On May 10, 1938, 79 miners died and 40 were seriously injured in a second explosion at the site.

Referring to that disaster, Ms Struggles said: “All 79 men who died on that dreadful day were buried on the same day in 13 cemeteries.

“The accident wrecked the lives in 17 village communities, and left 62 widows and 83 children without their dads.”

The Derbyshire Times covered the tragedy in a so-called ‘Black Friday’ edition on Friday, May 13, 1938, reporting: “Throughout the day, and all night, the work of recovering the bodies went on, and the hushed crowd, fearful of the worst almost from the beginning, watched the shapeless, blanket-covered burdens brought out in ones and twos.

“Each death has brought sudden anguish.”

On July 30, 1973, 18 miners lost their lives and 11 others suffered serious injuries in the third disaster at the colliery when a mechanical brake failed on a lift carrying them to the coalface.

Are you relatives of any of these 29 men? If so, contact arts company Beam, which is involved in the Walking Together memorial, by calling 07718564376 or emailing [email protected]

Henry Chapman, aged 48, of North Wingfield, died in the 1973 disaster

Frank Stone, aged 53, of Danesmoor, died in the 1973 disaster

Jan Kaminski, aged 58, of Pilsley, died in the 1973 disaster

Lucjan Plewinsky, aged 59, of Hasland, died in the 1973 disaster

Wilfred Rodgers, aged 59, of Spital, died in the 1973 disaster

Charles Turner, aged 60, of Clay Cross, died in the 1973 disaster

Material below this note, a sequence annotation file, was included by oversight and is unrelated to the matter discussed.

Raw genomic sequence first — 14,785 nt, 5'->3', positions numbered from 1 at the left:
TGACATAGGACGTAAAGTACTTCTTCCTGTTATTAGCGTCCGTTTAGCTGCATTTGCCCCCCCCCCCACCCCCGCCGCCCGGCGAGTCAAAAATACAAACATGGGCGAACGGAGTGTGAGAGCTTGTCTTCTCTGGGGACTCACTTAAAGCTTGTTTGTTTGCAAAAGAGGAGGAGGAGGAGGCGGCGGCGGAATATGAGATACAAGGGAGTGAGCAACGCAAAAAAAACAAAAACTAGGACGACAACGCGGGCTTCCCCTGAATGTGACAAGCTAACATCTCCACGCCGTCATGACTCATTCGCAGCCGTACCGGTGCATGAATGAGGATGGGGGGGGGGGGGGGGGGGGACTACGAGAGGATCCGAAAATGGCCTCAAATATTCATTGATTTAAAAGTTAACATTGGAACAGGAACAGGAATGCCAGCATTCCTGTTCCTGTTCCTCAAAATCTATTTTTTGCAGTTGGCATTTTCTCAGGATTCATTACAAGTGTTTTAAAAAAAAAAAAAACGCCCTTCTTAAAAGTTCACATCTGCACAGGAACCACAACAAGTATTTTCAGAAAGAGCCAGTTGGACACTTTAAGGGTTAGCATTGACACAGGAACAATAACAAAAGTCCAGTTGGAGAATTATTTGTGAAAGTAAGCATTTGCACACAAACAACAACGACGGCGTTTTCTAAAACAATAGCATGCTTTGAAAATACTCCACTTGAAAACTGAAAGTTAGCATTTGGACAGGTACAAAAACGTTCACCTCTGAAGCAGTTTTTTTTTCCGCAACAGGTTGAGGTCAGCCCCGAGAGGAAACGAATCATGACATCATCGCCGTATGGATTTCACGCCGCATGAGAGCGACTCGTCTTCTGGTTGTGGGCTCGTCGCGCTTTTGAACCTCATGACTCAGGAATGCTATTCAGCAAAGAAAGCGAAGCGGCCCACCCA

Alfred White, aged 57, of Stretton, died in the 1973 disaster

Clarence Palmer, aged 39, of Hollingwood, died in the 1938 disaster

Fred Monk, aged 60, of Hollingwood, died in the 1938 disaster

George Whitley, aged 34, of Staveley, died in the 1938 disaster

Frank Jones, aged 33, of Staveley, died in the 1938 disaster

David Bann, aged 54, of Bolsover, died in the 1938 disaster

Mark Richards, aged 31, of Bolsover, died in the 1938 disaster

Albert Bell, aged 33, of Staveley, died in the 1938 disaster

Joseph Lilley, aged 30, of Staveley, died in the 1938 disaster

William Pickering, aged 24, of Staveley, died in the 1938 disaster

George Cowley, aged 38, of Shuttlewood, died in the 1938 disaster

Robert Gregson, aged 36, of Shuttlewood, died in the 1938 disaster

Alfred Garland, aged 52, of Brimington, died in the 1938 disaster

John Hadley, aged 32, of Stanfree, died in the 1938 disaster

Joseph Hibbard, aged 51, of Barlborough, died in the 1938 disaster

Rowe Kirk, aged 60, of Duckmanton, died in the 1938 disaster

Felix Linathan, aged 48, of Duckmanton, died in the 1938 disaster

Arthur Roper, aged 61, of Duckmanton, died in the 1938 disaster

Matthew Williams, aged 36, of Duckmanton, died in the 1938 disaster

Redvers Baden Whitehead, aged 37, of Duckmanton, died in the 1938 disaster

Samuel Salt, aged 41, of Duckmanton, died in the 1938 disaster

Clarence Silcock, aged 42, of Carr Vale, died in the 1938 disaster

Fred Taylor, aged 53, of Poolsbrook, died in the 1938 disaster

For more information about Markham Colliery and the miners who lost their lives, visit markhamstorymine.org